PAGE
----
Shoom Zone’s Two-Year Anniversary

Today marks the second anniversary of the online presence of this film project.  Looking back over what seemed like a year of rather slow progress, I feel confident saying that this project is finally starting to pick up its pace.  It’s about time, eh? 

What feels good is the feedback I’ve been getting.  In my gut I know this is a really good project, but sometimes it’s important to verify what you think you know to check yourself, so I make it a point to talk about the project whenever I can.  I’ve got to say that the feedback I’ve been getting from experienced producers and investors has been very encouraging indeed. 

The feedback I’ve been getting from my fellow I-Man fans has been great too.  Thank you for the emails of support and encouragement.  I’m just as excited as you are at the prospect of seeing our cast together again someday.  When I started this website two years ago, it had just over a 100 visitors.  This year that number went up to over 1,400 visitors.  Now that’s just a drop in the bucket of the millions of people who watched I-Man worldwide, but considering that I really haven’t done any sort of PR yet, that’s not too shabby. 

Project Update

I’ve got three, yes three, treatments going at the same time in various stages of development, so let’s talk about where each one is in the stream of things.

Treatment #1—Yesterday I mailed copies of the fully executed producer/writer agreement to the writer.  That part is finally done!  The next step is for her to send me the revised treatment and then I’ve got to get busy reading it and giving notes back to her.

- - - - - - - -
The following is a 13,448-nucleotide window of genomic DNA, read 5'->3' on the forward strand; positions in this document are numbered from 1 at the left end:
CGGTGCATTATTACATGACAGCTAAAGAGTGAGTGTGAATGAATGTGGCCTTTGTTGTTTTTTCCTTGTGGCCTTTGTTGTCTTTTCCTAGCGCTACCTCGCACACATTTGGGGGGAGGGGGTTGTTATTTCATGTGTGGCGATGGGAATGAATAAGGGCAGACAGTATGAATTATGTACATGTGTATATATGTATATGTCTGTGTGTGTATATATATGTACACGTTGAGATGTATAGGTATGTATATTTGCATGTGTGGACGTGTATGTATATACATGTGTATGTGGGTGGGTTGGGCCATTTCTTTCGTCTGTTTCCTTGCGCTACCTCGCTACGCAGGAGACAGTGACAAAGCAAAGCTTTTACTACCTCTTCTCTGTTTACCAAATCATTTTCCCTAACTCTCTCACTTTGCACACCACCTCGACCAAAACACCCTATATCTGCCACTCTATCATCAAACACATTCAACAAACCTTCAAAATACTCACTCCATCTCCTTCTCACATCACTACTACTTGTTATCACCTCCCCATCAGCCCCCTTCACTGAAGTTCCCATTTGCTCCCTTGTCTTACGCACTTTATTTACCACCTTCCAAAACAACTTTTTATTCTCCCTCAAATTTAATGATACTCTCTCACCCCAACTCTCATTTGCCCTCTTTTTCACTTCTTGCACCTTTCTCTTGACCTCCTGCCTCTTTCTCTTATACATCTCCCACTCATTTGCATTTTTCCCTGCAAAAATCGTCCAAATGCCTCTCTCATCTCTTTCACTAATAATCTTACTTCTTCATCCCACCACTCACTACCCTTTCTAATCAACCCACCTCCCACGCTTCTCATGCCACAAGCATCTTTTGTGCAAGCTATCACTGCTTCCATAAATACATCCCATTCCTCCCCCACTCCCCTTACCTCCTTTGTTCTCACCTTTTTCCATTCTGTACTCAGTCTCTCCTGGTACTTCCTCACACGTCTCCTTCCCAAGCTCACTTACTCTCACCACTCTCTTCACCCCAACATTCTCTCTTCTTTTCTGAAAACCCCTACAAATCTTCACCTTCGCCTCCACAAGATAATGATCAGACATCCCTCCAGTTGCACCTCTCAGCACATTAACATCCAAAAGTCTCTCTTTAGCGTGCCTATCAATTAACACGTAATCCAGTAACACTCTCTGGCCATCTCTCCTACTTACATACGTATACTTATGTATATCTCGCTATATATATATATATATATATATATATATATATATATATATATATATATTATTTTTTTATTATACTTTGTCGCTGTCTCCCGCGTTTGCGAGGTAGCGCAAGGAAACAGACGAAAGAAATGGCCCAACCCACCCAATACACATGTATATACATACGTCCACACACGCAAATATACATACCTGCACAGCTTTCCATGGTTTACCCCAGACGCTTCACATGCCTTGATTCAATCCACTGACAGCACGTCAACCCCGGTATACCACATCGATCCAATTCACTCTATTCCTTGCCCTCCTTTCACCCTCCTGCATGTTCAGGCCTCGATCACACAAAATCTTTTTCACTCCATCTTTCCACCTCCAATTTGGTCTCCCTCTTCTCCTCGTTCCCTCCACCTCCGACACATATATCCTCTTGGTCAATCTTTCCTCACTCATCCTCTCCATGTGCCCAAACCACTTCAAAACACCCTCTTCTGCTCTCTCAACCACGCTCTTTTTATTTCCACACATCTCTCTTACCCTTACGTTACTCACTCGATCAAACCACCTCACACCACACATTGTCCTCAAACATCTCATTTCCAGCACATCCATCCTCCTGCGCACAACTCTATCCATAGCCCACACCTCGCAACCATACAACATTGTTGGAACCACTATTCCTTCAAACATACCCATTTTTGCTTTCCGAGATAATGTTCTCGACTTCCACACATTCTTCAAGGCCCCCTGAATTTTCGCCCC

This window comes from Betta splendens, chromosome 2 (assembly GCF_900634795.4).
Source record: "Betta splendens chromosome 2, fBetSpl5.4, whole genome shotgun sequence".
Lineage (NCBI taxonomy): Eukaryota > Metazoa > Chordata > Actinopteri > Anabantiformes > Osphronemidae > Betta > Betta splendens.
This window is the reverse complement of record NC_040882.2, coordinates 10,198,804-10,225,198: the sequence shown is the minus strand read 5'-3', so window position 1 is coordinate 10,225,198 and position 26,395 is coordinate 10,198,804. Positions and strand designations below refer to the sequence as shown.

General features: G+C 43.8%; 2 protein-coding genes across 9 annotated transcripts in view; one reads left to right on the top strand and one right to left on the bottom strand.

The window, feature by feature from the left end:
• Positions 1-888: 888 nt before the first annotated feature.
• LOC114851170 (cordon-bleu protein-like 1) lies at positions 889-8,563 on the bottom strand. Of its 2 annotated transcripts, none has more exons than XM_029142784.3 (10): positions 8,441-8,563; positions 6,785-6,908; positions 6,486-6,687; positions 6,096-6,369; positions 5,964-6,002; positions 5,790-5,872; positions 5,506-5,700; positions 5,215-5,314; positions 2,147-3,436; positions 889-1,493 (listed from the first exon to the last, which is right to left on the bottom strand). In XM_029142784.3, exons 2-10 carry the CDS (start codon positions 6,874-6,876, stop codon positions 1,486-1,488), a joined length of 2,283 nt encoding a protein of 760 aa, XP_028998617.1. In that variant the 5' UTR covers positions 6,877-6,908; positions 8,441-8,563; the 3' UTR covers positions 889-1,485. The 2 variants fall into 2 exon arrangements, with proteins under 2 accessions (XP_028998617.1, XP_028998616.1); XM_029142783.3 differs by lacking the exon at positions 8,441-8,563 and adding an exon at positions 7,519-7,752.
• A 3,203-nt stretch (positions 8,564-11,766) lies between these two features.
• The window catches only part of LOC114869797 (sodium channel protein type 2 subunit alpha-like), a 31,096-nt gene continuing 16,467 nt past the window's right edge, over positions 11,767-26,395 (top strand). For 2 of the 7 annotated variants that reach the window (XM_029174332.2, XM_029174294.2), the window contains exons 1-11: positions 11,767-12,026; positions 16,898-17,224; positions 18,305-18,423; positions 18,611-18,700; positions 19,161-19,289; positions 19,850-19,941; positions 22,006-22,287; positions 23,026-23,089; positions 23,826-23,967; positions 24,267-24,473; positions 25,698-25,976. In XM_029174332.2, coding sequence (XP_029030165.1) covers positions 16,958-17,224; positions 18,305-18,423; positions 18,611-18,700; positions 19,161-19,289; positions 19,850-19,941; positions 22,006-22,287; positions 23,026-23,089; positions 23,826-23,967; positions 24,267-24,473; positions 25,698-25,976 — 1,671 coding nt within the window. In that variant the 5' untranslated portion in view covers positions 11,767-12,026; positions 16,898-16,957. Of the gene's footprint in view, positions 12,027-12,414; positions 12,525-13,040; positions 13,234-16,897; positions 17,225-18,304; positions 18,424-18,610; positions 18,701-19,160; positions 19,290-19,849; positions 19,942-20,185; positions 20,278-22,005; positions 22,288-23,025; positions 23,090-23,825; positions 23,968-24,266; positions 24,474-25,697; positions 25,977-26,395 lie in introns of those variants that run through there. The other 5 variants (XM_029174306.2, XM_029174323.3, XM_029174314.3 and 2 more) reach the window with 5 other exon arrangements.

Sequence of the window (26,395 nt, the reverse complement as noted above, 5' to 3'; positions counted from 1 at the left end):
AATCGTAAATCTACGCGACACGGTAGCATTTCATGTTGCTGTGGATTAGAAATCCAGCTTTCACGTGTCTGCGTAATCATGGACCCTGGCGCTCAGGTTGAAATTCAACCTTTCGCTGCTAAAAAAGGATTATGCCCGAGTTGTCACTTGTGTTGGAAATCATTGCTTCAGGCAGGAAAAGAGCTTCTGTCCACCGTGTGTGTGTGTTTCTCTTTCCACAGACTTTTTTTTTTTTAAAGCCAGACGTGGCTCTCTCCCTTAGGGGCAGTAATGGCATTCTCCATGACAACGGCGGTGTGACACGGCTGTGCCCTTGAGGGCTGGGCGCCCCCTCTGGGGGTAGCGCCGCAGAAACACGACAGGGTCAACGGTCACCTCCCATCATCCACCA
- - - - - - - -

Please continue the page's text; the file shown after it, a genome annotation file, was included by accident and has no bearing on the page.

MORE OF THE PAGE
Treatment #2—Monday I received the first draft of the producer/writer agreement from my lawyer.  We made a few changes to it and it is almost ready to send on to the writer for her review.  I really need to keep this agreement moving forward quickly so that the writer will have enough time to get the treatment done.

Treatment #3—This is the treatment I’m writing.  I’ve put it aside for a while to get caught up on other things, but I’ll be revisiting it in a couple of weeks.  I’m looking forward to getting back to work on it, especially since I’m going to be working under the mentorship of a WGA writer who is not only a produced writer, but also the author of two screenwriting books.  One of the things I really like about this writer is that, besides having written for both film and TV, he has worked on a couple of sci-fi TV shows.  I think it will really help to have someone with that kind of genre background to give me feedback.